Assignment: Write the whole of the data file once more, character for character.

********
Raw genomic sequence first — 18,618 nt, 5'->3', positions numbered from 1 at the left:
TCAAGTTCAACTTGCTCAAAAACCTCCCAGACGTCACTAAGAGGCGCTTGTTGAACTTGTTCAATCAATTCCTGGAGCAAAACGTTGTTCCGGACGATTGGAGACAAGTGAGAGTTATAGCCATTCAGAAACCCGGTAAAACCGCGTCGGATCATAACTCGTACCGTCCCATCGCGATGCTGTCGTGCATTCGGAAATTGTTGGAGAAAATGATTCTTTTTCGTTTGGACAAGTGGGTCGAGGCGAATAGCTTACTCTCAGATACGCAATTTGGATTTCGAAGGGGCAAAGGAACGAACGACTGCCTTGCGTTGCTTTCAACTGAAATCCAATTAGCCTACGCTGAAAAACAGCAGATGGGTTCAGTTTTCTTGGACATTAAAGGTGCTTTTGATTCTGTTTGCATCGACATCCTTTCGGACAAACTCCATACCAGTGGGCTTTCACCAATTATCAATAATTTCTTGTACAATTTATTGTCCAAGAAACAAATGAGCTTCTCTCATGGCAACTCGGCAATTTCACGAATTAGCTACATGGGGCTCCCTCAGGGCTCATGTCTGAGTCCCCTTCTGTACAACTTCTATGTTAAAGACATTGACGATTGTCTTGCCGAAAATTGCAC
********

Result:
Raw genomic sequence first — 18,618 nt, 5'->3', positions numbered from 1 at the left:
TCAAGTTCAACTTGCTCAAAAACCTCCCAGACGTCACTAAGAGGCGCTTGTTGAACTTGTTCAATCAATTCCTGGAGCAAAACGTTGTTCCGGACGATTGGAGACAAGTGAGAGTTATAGCCATTCAGAAACCCGGTAAAACCGCGTCGGATCATAACTCGTACCGTCCCATCGCGATGCTGTCGTGCATTCGGAAATTGTTGGAGAAAATGATTCTTTTTCGTTTGGACAAGTGGGTCGAGGCGAATAGCTTACTCTCAGATACGCAATTTGGATTTCGAAGGGGCAAAGGAACGAACGACTGCCTTGCGTTGCTTTCAACTGAAATCCAATTAGCCTACGCTGAAAAACAGCAGATGGGTTCAGTTTTCTTGGACATTAAAGGTGCTTTTGATTCTGTTTGCATCGACATCCTTTCGGACAAACTCCATACCAGTGGGCTTTCACCAATTATCAATAATTTCTTGTACAATTTATTGTCCAAGAAACAAATGAGCTTCTCTCATGGCAACTCGGCAATTTCACGAATTAGCTACATGGGGCTCCCTCAGGGCTCATGTCTGAGTCCCCTTCTGTACAACTTCTATGTTAAAGACATTGACGATTGTCTTGCCGAAAATTGCAC